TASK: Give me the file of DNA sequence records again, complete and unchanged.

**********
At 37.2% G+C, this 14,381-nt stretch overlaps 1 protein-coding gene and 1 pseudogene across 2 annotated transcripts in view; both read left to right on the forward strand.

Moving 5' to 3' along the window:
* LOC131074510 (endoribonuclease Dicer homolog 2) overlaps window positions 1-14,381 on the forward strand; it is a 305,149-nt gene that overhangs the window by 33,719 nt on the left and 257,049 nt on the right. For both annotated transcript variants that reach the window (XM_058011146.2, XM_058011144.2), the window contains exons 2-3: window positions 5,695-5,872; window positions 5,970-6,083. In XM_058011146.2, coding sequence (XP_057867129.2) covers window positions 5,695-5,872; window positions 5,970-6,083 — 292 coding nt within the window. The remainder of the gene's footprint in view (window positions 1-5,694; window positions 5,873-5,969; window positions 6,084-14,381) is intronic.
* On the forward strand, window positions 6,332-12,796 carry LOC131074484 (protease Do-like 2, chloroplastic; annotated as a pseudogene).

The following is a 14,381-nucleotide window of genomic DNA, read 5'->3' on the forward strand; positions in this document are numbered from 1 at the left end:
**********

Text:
At 37.2% G+C, this 14,381-nt stretch overlaps 1 protein-coding gene and 1 pseudogene across 2 annotated transcripts in view; both read left to right on the forward strand.

Moving 5' to 3' along the window:
* LOC131074510 (endoribonuclease Dicer homolog 2) overlaps window positions 1-14,381 on the forward strand; it is a 305,149-nt gene that overhangs the window by 33,719 nt on the left and 257,049 nt on the right. For both annotated transcript variants that reach the window (XM_058011146.2, XM_058011144.2), the window contains exons 2-3: window positions 5,695-5,872; window positions 5,970-6,083. In XM_058011146.2, coding sequence (XP_057867129.2) covers window positions 5,695-5,872; window positions 5,970-6,083 — 292 coding nt within the window. The remainder of the gene's footprint in view (window positions 1-5,694; window positions 5,873-5,969; window positions 6,084-14,381) is intronic.
* On the forward strand, window positions 6,332-12,796 carry LOC131074484 (protease Do-like 2, chloroplastic; annotated as a pseudogene).

The following is a 14,381-nucleotide window of genomic DNA, read 5'->3' on the forward strand; positions in this document are numbered from 1 at the left end: